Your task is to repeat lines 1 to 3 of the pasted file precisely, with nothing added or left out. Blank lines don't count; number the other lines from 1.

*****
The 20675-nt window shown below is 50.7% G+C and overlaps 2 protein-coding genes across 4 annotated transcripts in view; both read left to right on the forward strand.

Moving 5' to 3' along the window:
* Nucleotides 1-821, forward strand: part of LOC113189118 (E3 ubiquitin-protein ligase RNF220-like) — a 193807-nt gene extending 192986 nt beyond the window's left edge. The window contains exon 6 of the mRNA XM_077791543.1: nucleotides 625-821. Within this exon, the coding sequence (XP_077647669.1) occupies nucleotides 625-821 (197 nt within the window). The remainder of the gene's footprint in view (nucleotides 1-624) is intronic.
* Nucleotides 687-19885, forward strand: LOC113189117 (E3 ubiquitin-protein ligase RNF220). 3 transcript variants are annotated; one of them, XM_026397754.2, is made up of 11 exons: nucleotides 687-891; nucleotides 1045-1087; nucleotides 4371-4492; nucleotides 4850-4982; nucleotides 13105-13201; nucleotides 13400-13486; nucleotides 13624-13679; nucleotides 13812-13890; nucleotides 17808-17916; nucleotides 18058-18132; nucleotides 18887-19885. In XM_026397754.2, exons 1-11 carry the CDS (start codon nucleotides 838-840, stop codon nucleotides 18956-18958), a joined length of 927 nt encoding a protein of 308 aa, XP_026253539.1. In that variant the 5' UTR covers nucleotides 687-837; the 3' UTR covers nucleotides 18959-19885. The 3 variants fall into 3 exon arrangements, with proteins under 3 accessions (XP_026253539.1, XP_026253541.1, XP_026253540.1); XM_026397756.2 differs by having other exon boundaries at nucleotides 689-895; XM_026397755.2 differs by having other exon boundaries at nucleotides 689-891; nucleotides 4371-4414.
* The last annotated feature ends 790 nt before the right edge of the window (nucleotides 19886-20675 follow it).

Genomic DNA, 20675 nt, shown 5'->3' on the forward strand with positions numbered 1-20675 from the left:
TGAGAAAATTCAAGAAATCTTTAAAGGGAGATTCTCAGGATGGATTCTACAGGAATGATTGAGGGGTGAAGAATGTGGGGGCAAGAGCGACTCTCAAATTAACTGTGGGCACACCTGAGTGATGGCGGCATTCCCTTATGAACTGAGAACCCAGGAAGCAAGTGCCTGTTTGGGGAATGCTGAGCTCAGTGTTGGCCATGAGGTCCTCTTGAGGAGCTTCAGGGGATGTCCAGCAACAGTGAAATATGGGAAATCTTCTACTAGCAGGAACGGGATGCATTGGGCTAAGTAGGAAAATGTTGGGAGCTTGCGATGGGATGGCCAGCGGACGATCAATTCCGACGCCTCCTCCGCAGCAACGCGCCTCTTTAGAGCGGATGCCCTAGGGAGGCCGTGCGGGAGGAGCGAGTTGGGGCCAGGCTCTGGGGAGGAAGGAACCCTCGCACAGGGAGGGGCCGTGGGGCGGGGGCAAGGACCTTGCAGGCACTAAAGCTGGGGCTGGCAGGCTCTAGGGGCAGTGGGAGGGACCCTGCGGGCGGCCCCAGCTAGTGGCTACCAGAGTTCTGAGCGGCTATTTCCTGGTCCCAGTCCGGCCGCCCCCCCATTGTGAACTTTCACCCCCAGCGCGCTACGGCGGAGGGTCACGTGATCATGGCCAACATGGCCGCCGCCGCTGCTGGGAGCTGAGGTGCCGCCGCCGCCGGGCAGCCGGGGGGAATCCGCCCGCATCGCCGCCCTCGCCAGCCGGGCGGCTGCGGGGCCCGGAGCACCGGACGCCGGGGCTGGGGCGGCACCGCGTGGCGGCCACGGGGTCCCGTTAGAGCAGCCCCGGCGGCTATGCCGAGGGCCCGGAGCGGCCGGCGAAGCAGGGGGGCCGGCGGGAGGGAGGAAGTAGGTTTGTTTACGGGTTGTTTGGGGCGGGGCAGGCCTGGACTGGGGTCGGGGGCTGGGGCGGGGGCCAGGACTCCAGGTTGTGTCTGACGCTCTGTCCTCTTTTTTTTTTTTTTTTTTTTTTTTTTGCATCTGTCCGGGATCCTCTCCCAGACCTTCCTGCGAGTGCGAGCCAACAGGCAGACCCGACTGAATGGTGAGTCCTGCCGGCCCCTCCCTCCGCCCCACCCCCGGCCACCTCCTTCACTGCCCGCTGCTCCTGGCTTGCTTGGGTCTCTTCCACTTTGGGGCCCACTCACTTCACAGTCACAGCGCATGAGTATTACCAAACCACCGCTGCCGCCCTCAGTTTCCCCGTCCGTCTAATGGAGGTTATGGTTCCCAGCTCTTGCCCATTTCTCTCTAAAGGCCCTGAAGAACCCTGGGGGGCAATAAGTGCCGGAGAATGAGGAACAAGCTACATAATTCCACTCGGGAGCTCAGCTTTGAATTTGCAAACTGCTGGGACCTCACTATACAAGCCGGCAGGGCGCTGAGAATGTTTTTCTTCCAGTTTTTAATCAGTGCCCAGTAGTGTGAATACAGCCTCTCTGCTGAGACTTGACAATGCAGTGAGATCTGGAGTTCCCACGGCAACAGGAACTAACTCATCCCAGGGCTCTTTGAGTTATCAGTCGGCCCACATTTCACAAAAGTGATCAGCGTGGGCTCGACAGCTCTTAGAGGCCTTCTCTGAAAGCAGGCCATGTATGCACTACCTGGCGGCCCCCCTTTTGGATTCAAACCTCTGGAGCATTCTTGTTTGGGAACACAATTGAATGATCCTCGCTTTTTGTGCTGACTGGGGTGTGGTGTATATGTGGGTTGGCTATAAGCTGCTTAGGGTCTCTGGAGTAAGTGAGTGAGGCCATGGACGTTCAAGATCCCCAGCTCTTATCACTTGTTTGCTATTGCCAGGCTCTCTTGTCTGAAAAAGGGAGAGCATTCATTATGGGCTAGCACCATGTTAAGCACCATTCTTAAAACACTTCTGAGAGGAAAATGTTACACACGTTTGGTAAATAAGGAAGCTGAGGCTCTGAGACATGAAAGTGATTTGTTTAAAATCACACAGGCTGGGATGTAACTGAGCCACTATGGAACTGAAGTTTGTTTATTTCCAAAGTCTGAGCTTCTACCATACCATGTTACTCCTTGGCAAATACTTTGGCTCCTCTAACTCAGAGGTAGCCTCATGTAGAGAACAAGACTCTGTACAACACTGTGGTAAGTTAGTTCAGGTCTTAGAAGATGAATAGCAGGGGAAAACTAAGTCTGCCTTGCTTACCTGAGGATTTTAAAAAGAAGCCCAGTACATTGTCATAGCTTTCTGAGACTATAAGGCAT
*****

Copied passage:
The 20675-nt window shown below is 50.7% G+C and overlaps 2 protein-coding genes across 4 annotated transcripts in view; both read left to right on the forward strand.

Moving 5' to 3' along the window:
* Nucleotides 1-821, forward strand: part of LOC113189118 (E3 ubiquitin-protein ligase RNF220-like) — a 193807-nt gene extending 192986 nt beyond the window's left edge. The window contains exon 6 of the mRNA XM_077791543.1: nucleotides 625-821. Within this exon, the coding sequence (XP_077647669.1) occupies nucleotides 625-821 (197 nt within the window). The remainder of the gene's footprint in view (nucleotides 1-624) is intronic.